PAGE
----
1.1 Angles and lines
Angles measure the amount of turning from one position to another, so for example, you can describe how far around a circle you have moved. Imagine looking straight ahead and then turning around until you return to your starting position. The angle you have turned through is a full turn. If you turn so that you are facing in the opposite direction, you will have made half of a full turn. If you turn from looking straight ahead to facing either directly to your right or directly to your left, you will have made a quarter turn.
A full turn, or a circle, is defined as having 360º (said as 360 degrees). A circle is split into 360 equal parts, each part being 1º. Week 3 oflooks at fractions by using pizzas, and this is very similar. This system was inherited from the Babylonians, whose counting system was based on 60 and who were the first people to use degrees in astronomy.
If one full turn is 360º, this means that a half turn is 180º and a quarter turn is 90º, as shown in Figure 1. This helps us to define some basic ideas in geometry.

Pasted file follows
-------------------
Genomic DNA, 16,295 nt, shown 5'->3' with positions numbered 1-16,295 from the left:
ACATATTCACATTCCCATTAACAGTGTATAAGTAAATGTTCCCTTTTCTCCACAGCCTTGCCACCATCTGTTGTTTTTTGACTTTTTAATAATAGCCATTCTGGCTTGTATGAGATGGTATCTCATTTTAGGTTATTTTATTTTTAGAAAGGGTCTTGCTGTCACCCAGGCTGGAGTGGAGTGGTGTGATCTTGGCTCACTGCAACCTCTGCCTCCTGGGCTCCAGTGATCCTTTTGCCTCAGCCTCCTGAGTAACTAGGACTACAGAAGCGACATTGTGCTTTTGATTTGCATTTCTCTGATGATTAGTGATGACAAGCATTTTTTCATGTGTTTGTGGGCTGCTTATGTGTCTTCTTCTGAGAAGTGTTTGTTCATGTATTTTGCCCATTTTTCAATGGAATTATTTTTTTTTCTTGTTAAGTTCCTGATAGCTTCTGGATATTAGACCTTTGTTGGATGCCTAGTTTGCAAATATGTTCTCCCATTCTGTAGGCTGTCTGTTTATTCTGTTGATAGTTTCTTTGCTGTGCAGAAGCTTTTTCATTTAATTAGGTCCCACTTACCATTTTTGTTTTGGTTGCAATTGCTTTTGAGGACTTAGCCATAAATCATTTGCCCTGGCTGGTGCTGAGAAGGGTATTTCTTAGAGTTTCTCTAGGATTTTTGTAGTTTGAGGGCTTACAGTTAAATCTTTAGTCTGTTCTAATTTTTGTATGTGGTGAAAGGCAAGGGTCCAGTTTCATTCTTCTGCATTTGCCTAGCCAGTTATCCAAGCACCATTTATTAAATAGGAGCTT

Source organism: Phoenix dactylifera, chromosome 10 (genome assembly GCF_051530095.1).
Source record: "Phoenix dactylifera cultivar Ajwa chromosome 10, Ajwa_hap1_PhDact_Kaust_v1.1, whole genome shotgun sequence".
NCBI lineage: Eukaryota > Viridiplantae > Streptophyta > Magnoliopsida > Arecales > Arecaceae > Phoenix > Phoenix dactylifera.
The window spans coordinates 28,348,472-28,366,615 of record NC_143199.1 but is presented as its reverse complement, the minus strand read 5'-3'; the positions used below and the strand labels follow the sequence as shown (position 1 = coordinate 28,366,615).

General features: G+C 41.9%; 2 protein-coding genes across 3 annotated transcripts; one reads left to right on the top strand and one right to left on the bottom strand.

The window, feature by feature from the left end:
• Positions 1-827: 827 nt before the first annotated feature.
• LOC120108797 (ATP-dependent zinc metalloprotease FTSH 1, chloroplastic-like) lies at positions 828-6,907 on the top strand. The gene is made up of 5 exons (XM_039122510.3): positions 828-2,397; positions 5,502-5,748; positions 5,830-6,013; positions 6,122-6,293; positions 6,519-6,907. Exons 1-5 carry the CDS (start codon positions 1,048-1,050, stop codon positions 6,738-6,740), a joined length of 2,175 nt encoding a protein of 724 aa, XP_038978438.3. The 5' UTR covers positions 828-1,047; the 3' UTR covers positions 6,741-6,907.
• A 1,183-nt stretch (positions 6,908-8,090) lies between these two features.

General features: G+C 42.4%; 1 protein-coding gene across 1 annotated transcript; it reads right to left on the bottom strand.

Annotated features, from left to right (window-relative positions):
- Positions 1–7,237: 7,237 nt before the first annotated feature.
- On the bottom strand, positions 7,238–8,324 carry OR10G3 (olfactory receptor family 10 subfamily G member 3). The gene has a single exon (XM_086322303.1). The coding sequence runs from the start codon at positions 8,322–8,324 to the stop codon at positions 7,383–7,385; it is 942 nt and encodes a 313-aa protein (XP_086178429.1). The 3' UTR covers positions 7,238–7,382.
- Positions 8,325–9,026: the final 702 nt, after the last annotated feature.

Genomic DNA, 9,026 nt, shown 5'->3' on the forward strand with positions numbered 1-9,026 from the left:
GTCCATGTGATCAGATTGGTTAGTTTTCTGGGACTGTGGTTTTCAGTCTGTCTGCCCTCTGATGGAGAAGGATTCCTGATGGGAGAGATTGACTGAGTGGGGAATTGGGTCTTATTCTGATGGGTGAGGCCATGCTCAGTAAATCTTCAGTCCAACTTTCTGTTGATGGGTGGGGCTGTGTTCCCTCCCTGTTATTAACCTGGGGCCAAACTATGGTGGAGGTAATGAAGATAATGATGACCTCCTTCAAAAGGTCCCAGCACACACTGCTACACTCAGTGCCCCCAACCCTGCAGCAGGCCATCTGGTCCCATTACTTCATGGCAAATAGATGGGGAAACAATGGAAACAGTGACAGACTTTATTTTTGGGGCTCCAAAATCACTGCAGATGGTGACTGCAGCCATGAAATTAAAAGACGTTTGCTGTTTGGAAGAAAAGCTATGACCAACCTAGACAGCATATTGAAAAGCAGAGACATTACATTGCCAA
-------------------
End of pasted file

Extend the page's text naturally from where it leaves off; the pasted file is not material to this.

Figure 1 helps us to define some of the basic ideas of geometry.
- A circle is 360º.
- A straight line is 180º.
- A right angle is 90º.
Now, you’ve looked at one common way of measuring the amount of rotation, let’s think briefly about how to describe and show lines precisely.
Figure 1 shows a right angle, which is denoted by a small square drawn at the angle. This tells us that the angle is exactly 90º and not 89º or 91º. When two lines are at right angles to each other, they are also said to be perpendicular.
Lines that will never meet and are always the same distance apart, however far you extend them in either direction are called parallel lines. A railway track is an example of a set of two parallel lines and these are shown on diagrams by using an arrow (or double arrow) drawn on each line, as shown in Figure 2.
This use of precise language and definitions removes any confusion when you assess angles and lines on a diagram. These also allow us to move onto looking at shapes and the angles and lines that these are constructed from, in the next section.